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Casey Affleck Reveals What It Was Really Like Filming Ocean's Eleven

Usually, when you hear the words "fun, painless, and done before lunch," you can be pretty sure it's your dentist trying to trick you into having a root canal. But hearing those same words spoken by Casey Affleck is a different story altogether. And when you realize he said that when talking to CinemaBlend about what it was like to work on the set of Ocean's Eleven – with Brad Pitt, George Clooney, and Matt Damon — "done before lunch" starts to sound a little too brief, doesn't it?

It's been 20 years since Ocean's ElevenSteven Soderbergh's remake of the 1960 heist flick with the same name — hit cinemas everywhere, and though Affleck has been plenty busy in the last two decades, he admitted he hasn't been on a set like that since. 

"One thing I learned was that movies don't have to take a lot of time," Affleck told CinemaBlend. "There were 12 people and they were all movie stars, except for me basically, in every scene of that movie and those guys would be done with the scenes in like 15 minutes."

He went on to explain that Soderbergh, Clooney, et al. were so professional that despite an entire way being blocked out for specific scenes, the cast and crew would often fully knock them out before noon. "If you really know what you're doing, it can be fun, it can be painless, and you can be done before lunch. I don't think I've ever seen that happen on anything else," Affleck added.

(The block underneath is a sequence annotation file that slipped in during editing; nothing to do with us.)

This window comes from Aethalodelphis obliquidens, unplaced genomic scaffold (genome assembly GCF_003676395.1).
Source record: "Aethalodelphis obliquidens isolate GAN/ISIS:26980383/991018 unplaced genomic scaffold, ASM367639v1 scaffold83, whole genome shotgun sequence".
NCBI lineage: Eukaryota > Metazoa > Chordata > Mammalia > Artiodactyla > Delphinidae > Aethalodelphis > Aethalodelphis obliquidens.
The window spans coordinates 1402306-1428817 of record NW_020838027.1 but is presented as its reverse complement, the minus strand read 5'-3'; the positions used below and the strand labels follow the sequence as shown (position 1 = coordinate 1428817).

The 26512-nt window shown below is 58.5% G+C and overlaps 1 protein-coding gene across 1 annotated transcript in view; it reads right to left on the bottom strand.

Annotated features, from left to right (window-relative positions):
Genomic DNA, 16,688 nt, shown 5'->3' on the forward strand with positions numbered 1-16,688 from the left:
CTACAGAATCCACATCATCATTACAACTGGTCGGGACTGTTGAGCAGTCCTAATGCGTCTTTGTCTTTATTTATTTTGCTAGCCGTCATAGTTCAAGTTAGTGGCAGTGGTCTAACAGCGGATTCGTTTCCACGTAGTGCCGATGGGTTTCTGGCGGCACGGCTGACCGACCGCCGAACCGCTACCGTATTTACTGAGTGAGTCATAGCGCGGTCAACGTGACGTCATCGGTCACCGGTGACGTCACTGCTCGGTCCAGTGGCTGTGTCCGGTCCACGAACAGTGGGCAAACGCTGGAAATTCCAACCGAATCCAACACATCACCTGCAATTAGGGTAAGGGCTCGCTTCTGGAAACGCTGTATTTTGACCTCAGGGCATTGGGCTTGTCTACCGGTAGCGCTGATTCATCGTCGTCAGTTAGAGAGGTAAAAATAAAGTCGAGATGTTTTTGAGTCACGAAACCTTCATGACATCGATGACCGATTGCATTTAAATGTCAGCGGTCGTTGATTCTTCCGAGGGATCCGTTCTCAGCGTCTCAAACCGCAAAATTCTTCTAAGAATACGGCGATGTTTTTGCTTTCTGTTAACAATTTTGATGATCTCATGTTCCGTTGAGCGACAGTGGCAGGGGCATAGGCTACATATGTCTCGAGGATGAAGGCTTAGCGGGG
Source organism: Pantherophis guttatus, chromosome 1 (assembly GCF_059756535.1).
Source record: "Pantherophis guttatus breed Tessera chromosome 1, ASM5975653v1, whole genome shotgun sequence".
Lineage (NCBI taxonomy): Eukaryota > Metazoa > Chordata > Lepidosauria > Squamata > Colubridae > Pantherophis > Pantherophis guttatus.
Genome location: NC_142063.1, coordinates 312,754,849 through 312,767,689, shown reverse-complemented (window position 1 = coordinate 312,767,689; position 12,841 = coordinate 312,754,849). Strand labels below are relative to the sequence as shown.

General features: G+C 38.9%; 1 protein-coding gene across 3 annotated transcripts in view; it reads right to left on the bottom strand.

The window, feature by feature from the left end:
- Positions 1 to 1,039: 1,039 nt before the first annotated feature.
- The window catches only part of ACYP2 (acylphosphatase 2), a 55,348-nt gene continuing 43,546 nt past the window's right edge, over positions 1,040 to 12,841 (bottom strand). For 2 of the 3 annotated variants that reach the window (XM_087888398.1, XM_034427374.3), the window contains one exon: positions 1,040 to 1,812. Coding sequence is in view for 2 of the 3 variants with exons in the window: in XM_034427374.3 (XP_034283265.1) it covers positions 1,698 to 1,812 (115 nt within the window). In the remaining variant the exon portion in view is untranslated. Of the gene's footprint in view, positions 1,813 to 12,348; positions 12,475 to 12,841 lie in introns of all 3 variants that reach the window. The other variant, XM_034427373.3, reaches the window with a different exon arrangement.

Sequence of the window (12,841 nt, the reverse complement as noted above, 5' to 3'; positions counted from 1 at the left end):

A professional set with room to play

In the film, Affleck plays Virgil Malloy, the smart-alecky, somewhat pugnacious brother of Turk Malloy, played by Scott Caan. The characters, referred to in the movie as "the Mormon twins," rounded out the film's smart, playful tone by quarreling their way through every scene (as brothers are wont to do). Apparently, the Malloy brothers didn't have many lines when Affleck and Caan showed up to do their bit. "Steven just said to go ahead and improvise," Caan told Boston magazine in 2006. "So right away, Casey insulted me and I insulted him back. And that's how the characters happened."

It's hard to imagine anyone else nailing the deadpan delivery of Turk and Virgil's dialogue now, especially after Affleck and Caan reprised their roles in Ocean's Twelve and Ocean's Thirteen. However, according to Rolling Stone, Soderbergh had originally imagined the brothers Wilson to play the Mormon twins. Owen and Luke Wilson opted for their parts in The Royal Tenenbaums instead, and one can't help but wonder, was Wes Anderson's set just as conducive to wrapping a day's work before lunch? Or was it closer to the root canal end of the spectrum?